On prednisone for some weird immune thing. I’m allergic to myself. Feeling manic. (For those of you who have had the delightful/disturbing experience of being on that steroid you get this.)

I put out the happy stuff, not because I’m lying about my life but because these issues can be consuming and my life has other parts – lightness, sweetness. The bad cannot outweigh the good. My family. A great book. A dancey Annie. A funny, weird thing Ben said. Good friends. The TV I’m obsessed with. If I’m not driving or working, I’m resting. I don’t have a choice. I have to go to bed. That gets old fast.

So, what is the point of writing this?

To fill you in, to catch you up on where I’ve been. This is what’s happening. I felt I owed it to you guys, to the kind people who followed me on this journey of writing. I was around until I wasn’t. To say I’m so sorry to my writerly friends that I haven’t been around.

To tell those of you who deal with chronic, persistent anything that you are not alone. As children we’re told we can do anything and we grow up to discover that might not be true. We have limits. We’re told to push past and soar. Sure, yes, sometimes that’s possible. But. Sometimes in order to thrive we need to acknowledge our limits – not in defeat but with acceptance. Sometimes it’s worthwhile to say this is hard. In the muck of it all I can still see the good and make the most of living. Because there is so much good.

 

28 thoughts on “pain management

    1. heidi Post author

      This was about being honest – thanks for saying so. So much time had passed and I sorta withdrew, so I felt I owed an explanation. You are always so good to me. So good. And I’m very grateful. You are a fabulous human being, Julie. xoxo

      Reply
  1. Ann

    I wish I could hug you, so consider yourself hugged. I think part of getting through is writing through, but that can make the pain feel even more keen at first–then hopefully less as people gather to welcome you back and say “me too, thank you” and cheer you on. You are a source of such strength and compassion, even while you experience your body’s limits and frustrations. You are tending to others and to your self as you tend these wounds. Wishing you a reprieve.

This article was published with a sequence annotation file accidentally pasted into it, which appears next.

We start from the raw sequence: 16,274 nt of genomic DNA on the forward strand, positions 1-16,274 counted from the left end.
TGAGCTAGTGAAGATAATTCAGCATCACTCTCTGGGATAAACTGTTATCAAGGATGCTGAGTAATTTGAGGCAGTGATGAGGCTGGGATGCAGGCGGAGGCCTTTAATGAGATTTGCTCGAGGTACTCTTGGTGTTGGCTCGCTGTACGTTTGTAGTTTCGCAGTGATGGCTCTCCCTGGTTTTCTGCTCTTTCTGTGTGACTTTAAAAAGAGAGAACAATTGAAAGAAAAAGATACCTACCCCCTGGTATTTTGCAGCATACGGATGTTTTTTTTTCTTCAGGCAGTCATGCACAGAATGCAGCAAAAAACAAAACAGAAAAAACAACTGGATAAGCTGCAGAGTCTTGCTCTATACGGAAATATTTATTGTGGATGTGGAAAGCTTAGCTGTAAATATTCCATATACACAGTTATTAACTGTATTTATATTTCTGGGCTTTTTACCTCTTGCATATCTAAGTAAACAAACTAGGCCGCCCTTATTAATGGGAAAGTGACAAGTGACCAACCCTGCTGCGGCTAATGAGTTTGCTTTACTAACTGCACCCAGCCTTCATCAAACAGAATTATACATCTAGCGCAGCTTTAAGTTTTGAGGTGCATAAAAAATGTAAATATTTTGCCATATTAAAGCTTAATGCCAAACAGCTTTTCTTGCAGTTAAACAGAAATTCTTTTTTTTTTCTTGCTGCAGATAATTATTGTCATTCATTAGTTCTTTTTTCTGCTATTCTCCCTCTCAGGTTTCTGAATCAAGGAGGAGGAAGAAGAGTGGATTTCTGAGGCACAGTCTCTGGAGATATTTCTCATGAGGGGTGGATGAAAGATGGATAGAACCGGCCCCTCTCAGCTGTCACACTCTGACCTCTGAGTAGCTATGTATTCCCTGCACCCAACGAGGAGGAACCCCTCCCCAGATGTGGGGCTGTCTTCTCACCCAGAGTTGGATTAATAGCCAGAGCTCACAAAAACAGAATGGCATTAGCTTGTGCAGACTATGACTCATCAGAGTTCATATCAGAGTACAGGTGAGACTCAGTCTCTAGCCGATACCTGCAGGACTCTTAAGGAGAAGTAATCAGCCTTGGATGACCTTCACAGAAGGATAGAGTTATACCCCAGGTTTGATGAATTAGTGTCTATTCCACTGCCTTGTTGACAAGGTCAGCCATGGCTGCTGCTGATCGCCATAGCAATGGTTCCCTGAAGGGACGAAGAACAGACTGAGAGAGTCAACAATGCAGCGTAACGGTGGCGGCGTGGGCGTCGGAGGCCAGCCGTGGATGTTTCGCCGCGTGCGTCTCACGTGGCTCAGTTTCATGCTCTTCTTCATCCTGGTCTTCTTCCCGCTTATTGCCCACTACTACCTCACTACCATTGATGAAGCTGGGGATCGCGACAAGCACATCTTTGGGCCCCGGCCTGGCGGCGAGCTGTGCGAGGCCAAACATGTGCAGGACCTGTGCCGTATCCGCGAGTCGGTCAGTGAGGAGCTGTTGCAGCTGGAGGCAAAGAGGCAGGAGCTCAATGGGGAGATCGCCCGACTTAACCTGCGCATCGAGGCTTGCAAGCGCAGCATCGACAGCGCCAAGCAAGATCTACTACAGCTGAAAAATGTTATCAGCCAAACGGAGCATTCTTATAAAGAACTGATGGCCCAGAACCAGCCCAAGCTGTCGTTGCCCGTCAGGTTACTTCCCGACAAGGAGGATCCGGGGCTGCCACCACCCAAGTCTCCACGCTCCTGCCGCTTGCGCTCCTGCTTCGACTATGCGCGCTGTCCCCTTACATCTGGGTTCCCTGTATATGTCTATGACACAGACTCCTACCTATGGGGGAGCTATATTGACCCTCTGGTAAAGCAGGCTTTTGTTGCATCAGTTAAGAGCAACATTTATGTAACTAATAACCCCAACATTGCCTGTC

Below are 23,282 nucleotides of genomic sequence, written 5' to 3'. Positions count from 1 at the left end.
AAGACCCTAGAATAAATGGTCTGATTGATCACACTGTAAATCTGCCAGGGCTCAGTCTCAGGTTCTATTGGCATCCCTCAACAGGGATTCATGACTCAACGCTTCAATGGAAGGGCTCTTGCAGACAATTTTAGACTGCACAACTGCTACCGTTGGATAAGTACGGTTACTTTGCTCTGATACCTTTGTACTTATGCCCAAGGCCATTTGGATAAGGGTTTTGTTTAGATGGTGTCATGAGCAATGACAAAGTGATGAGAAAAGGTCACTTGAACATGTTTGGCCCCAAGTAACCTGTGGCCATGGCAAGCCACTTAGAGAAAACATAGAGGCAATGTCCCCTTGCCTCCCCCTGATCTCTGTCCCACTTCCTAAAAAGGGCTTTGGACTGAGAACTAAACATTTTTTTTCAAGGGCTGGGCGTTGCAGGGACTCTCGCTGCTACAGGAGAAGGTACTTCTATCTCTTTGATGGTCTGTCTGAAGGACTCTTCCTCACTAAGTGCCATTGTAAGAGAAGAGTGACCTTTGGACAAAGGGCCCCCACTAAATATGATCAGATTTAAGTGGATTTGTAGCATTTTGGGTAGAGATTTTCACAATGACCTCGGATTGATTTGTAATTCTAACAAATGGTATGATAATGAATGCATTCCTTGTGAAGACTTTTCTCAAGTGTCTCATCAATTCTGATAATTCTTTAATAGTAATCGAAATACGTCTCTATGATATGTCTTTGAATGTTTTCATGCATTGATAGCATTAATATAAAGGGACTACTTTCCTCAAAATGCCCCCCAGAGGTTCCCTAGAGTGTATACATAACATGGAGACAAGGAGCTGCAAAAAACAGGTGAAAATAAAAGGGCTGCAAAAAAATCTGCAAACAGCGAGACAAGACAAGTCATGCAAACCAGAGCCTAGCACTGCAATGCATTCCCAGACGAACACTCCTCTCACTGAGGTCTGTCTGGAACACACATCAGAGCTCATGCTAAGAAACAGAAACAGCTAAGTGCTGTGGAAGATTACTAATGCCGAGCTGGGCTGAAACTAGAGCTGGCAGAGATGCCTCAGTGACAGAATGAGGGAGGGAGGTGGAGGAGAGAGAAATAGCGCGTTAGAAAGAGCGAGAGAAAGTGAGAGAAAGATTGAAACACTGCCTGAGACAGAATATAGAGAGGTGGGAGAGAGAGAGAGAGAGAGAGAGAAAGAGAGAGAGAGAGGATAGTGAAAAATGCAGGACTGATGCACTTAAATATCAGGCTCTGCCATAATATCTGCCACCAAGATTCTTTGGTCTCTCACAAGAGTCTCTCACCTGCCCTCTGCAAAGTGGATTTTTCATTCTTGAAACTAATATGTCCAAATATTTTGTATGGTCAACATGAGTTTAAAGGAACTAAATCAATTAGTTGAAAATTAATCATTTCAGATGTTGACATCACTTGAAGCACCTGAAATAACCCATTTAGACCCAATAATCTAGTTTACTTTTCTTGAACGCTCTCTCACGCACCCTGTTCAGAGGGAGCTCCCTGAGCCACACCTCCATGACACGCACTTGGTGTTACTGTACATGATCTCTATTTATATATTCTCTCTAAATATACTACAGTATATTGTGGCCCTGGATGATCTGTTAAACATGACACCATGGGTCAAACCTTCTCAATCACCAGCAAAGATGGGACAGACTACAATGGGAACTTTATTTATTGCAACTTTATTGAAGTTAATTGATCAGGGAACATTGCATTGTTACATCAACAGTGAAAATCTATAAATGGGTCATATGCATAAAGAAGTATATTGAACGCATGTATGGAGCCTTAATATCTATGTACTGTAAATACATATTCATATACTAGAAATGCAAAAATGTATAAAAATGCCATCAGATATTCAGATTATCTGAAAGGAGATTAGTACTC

Reply
    1. heidi Post author

      I consider myself hugged! It was so hard to get back into writing. I was spent after my book and then, well, you know the rest. You are right – writing through to get through. I finally did and it helped. I completely freaked out about posting this because it’s vulnerable and so much time had passed. I’m also not really into people feeling sorry for me. But here it is. Thank you for being here. For your wise and kind words.

      There has been some reprieve. It’s been a pretty good week.:)

      Reply
  2. Jennie Goutet

    It was hard to breathe reading this.

    Since I have about zero words that will be any use let me just say instead that I was glad to read yours so that I could share a tiny part of your life that way.

    Reply
  3. Amanda Vooys

    Sending love your way. I get it(not to the full extent of your pain of course), chronic pain is exhausting and you can’t put it out there all the time or that is all you will be. I think about this too… If I talked about it I would never stop. So it’s” I’m fine”, “it’s good”, because it’s so much better then it was but it still is always there. Eran and I were just laughing about when I tried prednisone numerous times just last night. I turn into a crazy person, total pysco so I can’t take it! Hope you hit a long good spell soon. xo